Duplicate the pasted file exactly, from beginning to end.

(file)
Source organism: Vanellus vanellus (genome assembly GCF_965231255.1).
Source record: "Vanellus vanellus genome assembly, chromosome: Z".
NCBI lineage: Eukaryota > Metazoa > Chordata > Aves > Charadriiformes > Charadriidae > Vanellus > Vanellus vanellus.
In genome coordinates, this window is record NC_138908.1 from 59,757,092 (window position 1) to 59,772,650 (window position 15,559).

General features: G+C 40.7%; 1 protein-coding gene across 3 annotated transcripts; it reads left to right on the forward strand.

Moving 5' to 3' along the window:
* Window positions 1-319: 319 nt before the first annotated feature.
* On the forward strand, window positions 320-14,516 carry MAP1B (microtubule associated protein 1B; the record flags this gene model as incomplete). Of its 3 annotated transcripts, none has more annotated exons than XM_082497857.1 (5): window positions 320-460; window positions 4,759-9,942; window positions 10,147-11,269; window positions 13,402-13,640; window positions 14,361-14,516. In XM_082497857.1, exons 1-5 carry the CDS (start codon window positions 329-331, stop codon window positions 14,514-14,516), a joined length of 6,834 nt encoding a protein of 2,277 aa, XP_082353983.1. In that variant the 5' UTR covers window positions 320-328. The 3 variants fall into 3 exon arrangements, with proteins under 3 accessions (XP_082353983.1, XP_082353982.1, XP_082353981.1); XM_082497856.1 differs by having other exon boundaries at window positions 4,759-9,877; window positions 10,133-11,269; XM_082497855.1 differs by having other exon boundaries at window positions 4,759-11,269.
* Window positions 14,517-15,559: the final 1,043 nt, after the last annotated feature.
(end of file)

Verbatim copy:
Source organism: Vanellus vanellus (genome assembly GCF_965231255.1).
Source record: "Vanellus vanellus genome assembly, chromosome: Z".
NCBI lineage: Eukaryota > Metazoa > Chordata > Aves > Charadriiformes > Charadriidae > Vanellus > Vanellus vanellus.
In genome coordinates, this window is record NC_138908.1 from 59,757,092 (window position 1) to 59,772,650 (window position 15,559).

General features: G+C 40.7%; 1 protein-coding gene across 3 annotated transcripts; it reads left to right on the forward strand.

Moving 5' to 3' along the window:
* Window positions 1-319: 319 nt before the first annotated feature.
* On the forward strand, window positions 320-14,516 carry MAP1B (microtubule associated protein 1B; the record flags this gene model as incomplete). Of its 3 annotated transcripts, none has more annotated exons than XM_082497857.1 (5): window positions 320-460; window positions 4,759-9,942; window positions 10,147-11,269; window positions 13,402-13,640; window positions 14,361-14,516. In XM_082497857.1, exons 1-5 carry the CDS (start codon window positions 329-331, stop codon window positions 14,514-14,516), a joined length of 6,834 nt encoding a protein of 2,277 aa, XP_082353983.1. In that variant the 5' UTR covers window positions 320-328. The 3 variants fall into 3 exon arrangements, with proteins under 3 accessions (XP_082353983.1, XP_082353982.1, XP_082353981.1); XM_082497856.1 differs by having other exon boundaries at window positions 4,759-9,877; window positions 10,133-11,269; XM_082497855.1 differs by having other exon boundaries at window positions 4,759-11,269.
* Window positions 14,517-15,559: the final 1,043 nt, after the last annotated feature.